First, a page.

To sell yourself in ops, your resume can’t just say what you did; it needs to say how you did it.
Don’t ignore the process, said Kristen Jacoway, a certified professional resume writer who works with Ladders.
A successful resume for an operations executive can’t simply say what you accomplished; it must explain how you did it – what was the process, she said.
“Most resumes I see are missing either the action or the result when they’re talking about past jobs,” Jacoway said. “Some people will say they saved the company $100,000. That’s great, but how did you get there? What was the project, and what did you do to create that savings?”
Demonstrating your competence – and even your level of excellence – is absolutely the right thing to do, but it might not be enough in an economy like this, said Tim Noble, the managing principal for The Avery Point Group, Inc, a search firm in Alpharetta, Ga., that also specializes in efficiency expertise.
In an employers’ market, companies get selective about hiring. They know they can be choosey, Noble said, and they have to be more careful committing to the expense of filling an empty job slot.
Demonstrating you’re good at your job – an ‘A’ player who got laid off, not a ‘C’ player someone got rid of – is only half the battle. You have to be able to show on your resume and in your interview where you acted creatively to save money or time, solved a problem, or showed the persistence to continue improving a process even after having seen some results.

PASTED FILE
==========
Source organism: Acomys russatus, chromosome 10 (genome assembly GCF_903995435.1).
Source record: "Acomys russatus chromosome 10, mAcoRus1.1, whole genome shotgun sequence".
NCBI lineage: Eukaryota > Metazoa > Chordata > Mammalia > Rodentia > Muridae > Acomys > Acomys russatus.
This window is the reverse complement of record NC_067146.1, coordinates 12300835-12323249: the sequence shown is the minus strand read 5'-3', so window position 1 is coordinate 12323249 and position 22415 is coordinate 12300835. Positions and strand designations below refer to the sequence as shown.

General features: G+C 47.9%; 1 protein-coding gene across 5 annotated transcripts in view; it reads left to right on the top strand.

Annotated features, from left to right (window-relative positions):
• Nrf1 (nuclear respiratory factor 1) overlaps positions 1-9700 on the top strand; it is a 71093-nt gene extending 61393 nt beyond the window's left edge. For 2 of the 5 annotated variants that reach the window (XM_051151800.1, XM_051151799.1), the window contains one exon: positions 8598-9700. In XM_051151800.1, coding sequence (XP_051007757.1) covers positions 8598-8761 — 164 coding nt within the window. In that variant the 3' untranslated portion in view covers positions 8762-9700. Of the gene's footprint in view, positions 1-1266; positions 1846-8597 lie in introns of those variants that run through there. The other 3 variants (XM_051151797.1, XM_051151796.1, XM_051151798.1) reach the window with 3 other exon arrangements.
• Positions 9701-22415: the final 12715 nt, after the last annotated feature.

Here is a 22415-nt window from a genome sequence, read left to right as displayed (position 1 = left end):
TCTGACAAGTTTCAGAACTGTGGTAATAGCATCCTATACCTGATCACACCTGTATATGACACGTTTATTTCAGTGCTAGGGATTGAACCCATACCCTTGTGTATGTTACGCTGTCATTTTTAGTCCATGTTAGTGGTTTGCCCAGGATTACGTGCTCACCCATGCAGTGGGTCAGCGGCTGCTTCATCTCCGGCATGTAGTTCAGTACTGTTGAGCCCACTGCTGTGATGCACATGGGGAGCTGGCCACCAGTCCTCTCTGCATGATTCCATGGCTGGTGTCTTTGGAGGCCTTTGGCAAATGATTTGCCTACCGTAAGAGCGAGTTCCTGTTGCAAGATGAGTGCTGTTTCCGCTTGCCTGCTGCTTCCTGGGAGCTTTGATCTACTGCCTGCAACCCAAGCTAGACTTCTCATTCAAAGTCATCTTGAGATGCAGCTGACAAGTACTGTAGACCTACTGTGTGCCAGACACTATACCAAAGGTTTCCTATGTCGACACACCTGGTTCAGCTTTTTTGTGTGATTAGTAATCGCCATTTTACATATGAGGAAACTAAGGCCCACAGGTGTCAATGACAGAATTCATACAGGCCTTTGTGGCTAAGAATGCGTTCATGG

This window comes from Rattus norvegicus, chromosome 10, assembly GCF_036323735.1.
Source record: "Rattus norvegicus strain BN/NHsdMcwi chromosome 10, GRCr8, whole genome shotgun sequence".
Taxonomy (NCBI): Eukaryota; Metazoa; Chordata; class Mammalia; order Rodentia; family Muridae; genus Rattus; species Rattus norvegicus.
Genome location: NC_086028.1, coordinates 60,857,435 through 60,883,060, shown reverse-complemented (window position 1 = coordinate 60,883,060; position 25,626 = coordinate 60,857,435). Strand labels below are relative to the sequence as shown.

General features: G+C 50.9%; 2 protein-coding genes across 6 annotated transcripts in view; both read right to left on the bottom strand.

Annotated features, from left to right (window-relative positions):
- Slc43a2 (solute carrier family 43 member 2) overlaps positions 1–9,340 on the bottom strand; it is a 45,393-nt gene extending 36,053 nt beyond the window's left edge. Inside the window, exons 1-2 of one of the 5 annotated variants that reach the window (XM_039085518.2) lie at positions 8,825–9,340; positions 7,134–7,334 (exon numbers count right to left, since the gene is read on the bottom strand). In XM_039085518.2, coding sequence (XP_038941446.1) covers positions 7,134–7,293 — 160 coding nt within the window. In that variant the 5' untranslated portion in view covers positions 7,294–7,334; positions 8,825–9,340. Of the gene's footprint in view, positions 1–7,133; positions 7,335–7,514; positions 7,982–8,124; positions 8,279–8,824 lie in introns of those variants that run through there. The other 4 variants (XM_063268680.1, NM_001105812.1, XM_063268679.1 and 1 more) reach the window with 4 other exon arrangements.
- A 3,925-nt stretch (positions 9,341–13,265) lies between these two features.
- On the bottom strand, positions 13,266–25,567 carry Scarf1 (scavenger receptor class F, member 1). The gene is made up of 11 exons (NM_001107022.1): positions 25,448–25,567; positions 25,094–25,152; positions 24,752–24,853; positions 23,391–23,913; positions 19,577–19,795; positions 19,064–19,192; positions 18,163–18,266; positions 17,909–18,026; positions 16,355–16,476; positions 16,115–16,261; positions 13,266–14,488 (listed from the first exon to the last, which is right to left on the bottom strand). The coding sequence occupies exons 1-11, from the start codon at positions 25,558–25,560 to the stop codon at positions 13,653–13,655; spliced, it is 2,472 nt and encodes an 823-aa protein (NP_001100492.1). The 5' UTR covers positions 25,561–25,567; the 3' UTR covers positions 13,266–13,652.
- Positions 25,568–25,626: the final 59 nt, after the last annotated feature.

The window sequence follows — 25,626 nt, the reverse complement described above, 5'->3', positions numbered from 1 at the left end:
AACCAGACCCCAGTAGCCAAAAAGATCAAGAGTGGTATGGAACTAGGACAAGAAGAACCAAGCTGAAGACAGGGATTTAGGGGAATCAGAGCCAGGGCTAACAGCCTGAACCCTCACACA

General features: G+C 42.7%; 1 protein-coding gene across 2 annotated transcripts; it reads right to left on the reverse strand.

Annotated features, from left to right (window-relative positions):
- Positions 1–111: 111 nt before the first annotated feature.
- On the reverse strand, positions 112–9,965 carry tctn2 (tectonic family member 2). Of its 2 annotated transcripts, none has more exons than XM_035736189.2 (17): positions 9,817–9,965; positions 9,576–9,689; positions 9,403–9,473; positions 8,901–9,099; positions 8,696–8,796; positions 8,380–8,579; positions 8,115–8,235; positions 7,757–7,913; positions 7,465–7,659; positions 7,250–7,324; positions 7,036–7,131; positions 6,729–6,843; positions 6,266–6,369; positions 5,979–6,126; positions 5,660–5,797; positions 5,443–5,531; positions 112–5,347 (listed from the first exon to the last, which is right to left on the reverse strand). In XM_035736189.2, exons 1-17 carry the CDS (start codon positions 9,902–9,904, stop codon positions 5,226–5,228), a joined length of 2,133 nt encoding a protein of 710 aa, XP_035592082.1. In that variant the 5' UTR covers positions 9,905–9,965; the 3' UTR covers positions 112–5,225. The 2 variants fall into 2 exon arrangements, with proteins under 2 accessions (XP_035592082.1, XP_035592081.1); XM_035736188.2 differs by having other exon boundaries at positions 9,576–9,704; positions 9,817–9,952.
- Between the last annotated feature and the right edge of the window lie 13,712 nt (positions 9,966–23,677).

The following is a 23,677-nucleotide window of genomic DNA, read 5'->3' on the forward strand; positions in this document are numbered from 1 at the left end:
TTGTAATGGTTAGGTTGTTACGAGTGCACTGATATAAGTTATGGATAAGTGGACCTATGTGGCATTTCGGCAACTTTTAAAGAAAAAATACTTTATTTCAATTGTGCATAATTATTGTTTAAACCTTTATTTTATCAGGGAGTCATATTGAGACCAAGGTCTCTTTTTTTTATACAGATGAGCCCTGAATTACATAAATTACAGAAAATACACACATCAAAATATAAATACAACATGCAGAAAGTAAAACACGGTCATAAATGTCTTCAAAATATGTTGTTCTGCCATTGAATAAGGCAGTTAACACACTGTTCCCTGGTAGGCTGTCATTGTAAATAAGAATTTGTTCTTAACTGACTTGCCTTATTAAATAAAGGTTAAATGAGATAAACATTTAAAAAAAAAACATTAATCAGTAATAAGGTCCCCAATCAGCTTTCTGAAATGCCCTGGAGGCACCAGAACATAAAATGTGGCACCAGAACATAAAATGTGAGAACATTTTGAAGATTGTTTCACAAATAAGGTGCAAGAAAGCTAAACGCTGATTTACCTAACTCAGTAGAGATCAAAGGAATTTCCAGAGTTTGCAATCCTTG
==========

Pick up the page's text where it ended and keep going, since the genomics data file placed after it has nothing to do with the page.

Speak the right language
Operations executives are typically faithful to one process or discipline (like Six Sigma or Information Technology Infrastructure Library), and they speak that one language, Jacoway said. The HR managers and recruiters who write the job listings probably describe it the same way. Unless your resume follows the same discipline and employs the same terms and language, the recruiters and Applicant Tracking System (ATS) software that sorts resumes will probably remove your resume from consideration.
“When you read the job postings, you have to look at the keywords that the company is using, then go back and customize that resume with those keywords,” she said. “Apply them to your experience, put them in your keywords section, and weave them into the text of the resume. You have to be sure the description is accurate, but which words you use make a big difference.”
Summarize your core competencies
Jacoway usually leaves the first section of the resume – a list of the candidate’s core competencies – for last.
“It helps me get to know the person a little better, but you also have to be sure there is evidence in the statement describing the job duties that supports that core competency. You don’t just put it up there because someone is looking for it. They’ll read farther down and you have to show why it’s a real competency.”